Nancy Kelly, actress: born Lowell, Massachusetts 25 March 1921; married 1941 Edmond O'Brien (marriage dissolved 1942), 1946 Fred Jackson Jnr (marriage dissolved 1950), 1955 Warren Cato; died Bel Air, California 2 January 1995.
Although she made more than 30 films and received an Academy Award Best Actress nomination, Nancy Kelly's greatest triumphs were in the theatre.
One of New York's most successful child models from infancy, she made her first appearance on the Broadway stage at the age of 10 in Give Me Yesterday (1931). A role in Rachel Crothers's Susan and God (1937), which ran for two seasons on Broadway with Gertrude Lawrence heading the cast, led to a 20th-Century Fox screen-test for Kelly, swiftly followed by a long-term contract and a leading role in John Ford's Submarine Patrol (1938). Frank S. Nugent wrote in the New York Times: "Here's a morning g un forNancy Kelly, who has the responsibility of being the only girl in the cast, not merely by being as decorative as she is, but with a charming and assured performance. Miss Kelly bears watching; in fact, it will be a pleasure."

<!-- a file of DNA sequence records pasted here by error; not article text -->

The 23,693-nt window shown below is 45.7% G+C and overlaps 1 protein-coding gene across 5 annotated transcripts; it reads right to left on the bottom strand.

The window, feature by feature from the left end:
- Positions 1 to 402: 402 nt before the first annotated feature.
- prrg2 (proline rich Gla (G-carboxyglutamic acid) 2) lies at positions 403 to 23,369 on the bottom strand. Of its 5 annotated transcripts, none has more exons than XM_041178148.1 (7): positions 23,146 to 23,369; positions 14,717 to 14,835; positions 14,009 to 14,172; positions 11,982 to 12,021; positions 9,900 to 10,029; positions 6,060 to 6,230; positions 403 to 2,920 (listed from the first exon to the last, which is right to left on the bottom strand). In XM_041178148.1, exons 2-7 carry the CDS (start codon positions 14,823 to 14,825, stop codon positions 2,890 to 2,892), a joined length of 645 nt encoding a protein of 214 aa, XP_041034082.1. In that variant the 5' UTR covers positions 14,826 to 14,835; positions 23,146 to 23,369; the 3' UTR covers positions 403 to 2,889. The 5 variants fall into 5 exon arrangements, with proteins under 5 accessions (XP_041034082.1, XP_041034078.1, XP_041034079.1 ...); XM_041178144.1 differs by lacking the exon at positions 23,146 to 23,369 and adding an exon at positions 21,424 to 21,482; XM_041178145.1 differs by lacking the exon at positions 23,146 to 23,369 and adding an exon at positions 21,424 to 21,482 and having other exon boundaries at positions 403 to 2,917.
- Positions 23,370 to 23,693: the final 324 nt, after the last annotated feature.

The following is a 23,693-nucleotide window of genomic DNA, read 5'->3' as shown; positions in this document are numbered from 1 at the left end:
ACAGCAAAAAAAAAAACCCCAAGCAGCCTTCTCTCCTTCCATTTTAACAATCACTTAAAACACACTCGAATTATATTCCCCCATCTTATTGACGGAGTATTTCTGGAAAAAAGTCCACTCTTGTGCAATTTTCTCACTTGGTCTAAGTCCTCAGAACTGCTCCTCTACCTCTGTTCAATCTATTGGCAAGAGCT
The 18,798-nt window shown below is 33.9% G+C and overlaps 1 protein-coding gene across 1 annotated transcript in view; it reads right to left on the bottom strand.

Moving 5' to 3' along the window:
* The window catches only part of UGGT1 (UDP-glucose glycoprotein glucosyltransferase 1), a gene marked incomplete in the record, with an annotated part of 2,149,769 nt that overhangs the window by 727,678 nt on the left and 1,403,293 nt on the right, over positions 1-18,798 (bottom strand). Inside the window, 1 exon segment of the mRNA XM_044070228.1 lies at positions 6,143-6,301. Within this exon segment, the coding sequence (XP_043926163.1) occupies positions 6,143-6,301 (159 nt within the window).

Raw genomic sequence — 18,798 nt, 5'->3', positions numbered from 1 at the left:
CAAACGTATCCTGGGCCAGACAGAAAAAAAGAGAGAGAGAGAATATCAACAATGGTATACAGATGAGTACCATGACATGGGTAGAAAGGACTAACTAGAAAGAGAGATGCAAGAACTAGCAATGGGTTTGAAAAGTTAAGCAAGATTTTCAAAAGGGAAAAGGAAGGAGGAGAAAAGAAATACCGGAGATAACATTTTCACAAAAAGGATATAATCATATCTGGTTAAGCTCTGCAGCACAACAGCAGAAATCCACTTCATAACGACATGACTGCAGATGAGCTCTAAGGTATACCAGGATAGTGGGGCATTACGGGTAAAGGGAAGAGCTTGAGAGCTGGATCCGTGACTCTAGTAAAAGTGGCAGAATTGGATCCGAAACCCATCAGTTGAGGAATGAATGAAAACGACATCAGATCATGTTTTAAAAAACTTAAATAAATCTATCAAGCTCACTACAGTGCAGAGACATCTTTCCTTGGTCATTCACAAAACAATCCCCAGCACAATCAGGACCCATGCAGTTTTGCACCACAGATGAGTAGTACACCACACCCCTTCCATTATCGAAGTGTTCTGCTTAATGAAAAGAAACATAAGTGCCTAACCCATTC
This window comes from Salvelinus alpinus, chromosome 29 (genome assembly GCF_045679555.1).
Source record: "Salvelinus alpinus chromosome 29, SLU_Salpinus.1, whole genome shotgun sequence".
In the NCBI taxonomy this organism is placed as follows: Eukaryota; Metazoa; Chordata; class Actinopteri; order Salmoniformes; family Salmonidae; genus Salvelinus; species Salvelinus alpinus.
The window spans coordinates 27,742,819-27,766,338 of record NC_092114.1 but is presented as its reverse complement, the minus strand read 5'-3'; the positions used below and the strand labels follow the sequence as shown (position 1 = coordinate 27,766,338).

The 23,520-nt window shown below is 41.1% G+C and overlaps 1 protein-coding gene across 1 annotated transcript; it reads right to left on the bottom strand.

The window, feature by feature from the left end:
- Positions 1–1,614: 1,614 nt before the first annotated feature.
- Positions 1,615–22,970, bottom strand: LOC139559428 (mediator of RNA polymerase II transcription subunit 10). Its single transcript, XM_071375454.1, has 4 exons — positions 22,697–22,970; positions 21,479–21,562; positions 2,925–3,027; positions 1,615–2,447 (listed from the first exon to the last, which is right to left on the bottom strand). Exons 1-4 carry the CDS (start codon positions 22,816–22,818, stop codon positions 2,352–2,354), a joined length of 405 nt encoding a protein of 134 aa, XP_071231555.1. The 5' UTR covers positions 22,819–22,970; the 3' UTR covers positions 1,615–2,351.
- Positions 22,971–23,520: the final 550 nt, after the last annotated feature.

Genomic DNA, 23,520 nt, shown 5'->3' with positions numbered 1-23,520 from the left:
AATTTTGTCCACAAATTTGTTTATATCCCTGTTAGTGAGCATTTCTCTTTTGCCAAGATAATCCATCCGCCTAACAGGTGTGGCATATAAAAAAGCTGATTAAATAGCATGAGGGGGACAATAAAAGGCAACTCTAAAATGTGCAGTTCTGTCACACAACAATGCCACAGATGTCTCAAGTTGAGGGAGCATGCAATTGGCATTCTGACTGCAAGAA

A year later, the same paper's Bosley Crowther was equally enamoured of Kelly, to the extent that he actually forgave Fox for crowbarring her into Stanley and Livingstone as the patently fictitious object of Henry Morton Stanley's affection. "We don't see," he wrote, "how any one could be so officious as to demand that the presence of an actress so charming must also be supported by documents."
Despite effusions from critics, Fox assigned Kelly a pallid "Outlaw's Noble Wife" role in Jesse James (1939), put her into minor fluff like He Married His Wife and Sailor's Lady (both 1940), and loaned her out for the likes of One Night in the Tropics and Parachute Battalion (both 1941). Her last film for 20th Century-Fox was To the Shores of Tripoli (1942) in which the studio showed its indifference by letting her lose John Payne to Maureen O'Hara. …